| There is another tactic for offense which is not only loads of fun, but also a very effective attack system. At Princeton we used to call it "second cuts". The idea is that when a pass is completed there should be another person in position instantly to receive a continuation pass. Of course, the only way to do this is to have started the cut before the first pass is thrown.
In a set offense, one person has the disc and six people are looking to get it. Six people going for the disc at once is instant clog, so some plan needs to be made to keep those six from tripping over each other. One solution, of course, is to have five of them stand in a line waiting. This is a stack. Assigning positions, or at least designating handlers, is another, but only a first step. What to the middles do when the handlers are handling and the deeps are deeping?
(Historical note: rather than handlers, middles, and deeps, in the 70's the positions were called movers, hookers, and gawks. I believe these were recognized terms, and not just our team usage)
What they can do is pair up with a handler, running effectively the same cut, but 7-12 meters upfield and 3 steps behind. This way, when a handler gets a pass he can in one continued movement continue the offense to the second cutter, and suddenly the disc is behind half the defense in the open field. With three handlers, one of whom has the disc, and two middles, the middles can each match up with one of the cutting handlers, so a throw to either side has an immediate continuation. The middle should think, "If there is a throw to my handler, where will he want to throw it?", and time his cut to be approaching that spot as the handler makes his catch.
If the first handler cut is not thrown to, often it works to have the handler clear out, the middle cut in, and the handler make a second cut for the middle.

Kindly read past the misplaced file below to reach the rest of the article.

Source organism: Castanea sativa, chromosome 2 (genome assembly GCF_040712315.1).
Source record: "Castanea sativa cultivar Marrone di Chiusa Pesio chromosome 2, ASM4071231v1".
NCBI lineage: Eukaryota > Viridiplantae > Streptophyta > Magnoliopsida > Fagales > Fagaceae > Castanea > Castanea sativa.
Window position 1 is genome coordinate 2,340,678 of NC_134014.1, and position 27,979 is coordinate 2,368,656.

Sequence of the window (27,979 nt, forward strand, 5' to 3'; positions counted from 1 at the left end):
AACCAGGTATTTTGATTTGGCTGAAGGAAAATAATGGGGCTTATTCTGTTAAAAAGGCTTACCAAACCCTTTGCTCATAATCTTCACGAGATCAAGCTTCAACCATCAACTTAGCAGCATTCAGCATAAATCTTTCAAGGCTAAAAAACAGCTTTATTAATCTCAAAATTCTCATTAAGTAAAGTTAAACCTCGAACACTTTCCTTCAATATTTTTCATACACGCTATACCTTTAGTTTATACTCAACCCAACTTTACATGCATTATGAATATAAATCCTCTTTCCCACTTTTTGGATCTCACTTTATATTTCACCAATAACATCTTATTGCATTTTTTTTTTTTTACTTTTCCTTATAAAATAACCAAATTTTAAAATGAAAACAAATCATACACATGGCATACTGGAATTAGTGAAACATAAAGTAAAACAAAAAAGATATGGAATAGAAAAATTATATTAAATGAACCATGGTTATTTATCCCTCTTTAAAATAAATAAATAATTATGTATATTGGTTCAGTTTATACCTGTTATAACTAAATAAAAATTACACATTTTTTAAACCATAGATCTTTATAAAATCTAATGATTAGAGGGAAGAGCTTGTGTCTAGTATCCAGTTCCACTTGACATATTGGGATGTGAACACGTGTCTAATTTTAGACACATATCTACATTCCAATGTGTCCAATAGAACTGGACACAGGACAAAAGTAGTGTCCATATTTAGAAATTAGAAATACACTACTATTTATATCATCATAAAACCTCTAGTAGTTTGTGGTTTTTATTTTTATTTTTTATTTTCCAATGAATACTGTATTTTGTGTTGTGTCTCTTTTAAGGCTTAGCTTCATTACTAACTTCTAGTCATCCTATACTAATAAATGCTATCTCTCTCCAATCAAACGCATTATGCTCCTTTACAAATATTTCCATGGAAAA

What I see played, especially in a stack, is that the cutter focuses solely on getting the disc. He makes a move, gets free,gets the disc, and then turns and looks upfield to see what is available. This is fine for a pickup or weekend team which has not played much together, but a serious team should be able to flow, and to flow the next step needs to be ready instantly, not in a few seconds.
In Chinese Nationals this year (2009) several teams played a cup zone, and it was very effective. Partly this was because many teams were not used to seeing it, but only partly. The reason I have always sneered at cup zones is because they are helpless against a team which plays a quick moving game. For most teams, when a dump outlet is made, there follows a hesitation as the receiver turns to see where he will throw. This gives the cup the opportunity to recover: unless the receiver should happen to see instantly someone open and react to get a pass there fast, the cup will have recovered, and need to be broken anew.
If, when the handler makes the catch, he turns to throw rather than to look, there is no time for the zone to recover, and in an instant the cup needs to run not a few steps, but across the field - and of course, out there the zone is broken, so the offense should have no trouble continuing.
"Turns to throw" does not, of course, mean he has to throw - of course the receiver/thrower should evaluate the situation and be prepared to abort. But because as he turns he needs only to confirm that his expected continuation is there, rather than having to read the offense and defense and decide whether to make a throw, it is much more likely that the continuation can be made before the defense resets. This continuous offense is hard for any defense to contain, though it is easiest to see its value against a cup.
Basically, I divide offense into three types, depending on how many people are involved. The stack I consider a "1": from when the offense sets there is only a single person trying to advance the disc. A give-and-go style fast offense is a "2". When a handler makes a pass he immediately starts cutting hard to get the disc back. A second cutter offense is a "3+". When the handler passes he immediately starts running like in a "2", but his purpose is to clear out and let one of the others in. He wants to go up and out and be a second cut, or even a third cut if it seems clear which way the play is flowing. Analogously with other sports, this type of offense is a weave.
One of the things I found that really surprised me is that, in Beijing at least, I enjoy indoor ultimate more than outdoor. All teams here like to stack and throw long far more than I think they should. As a result, outdoor games tend to degenerate into picking on the mismatches inevitable in pickup games, or worse yet macho hammer or scoober pissing contests. Indoor games have lots of passing and good flow. If it requires giving up 80% of the field to get a good game, sobeit.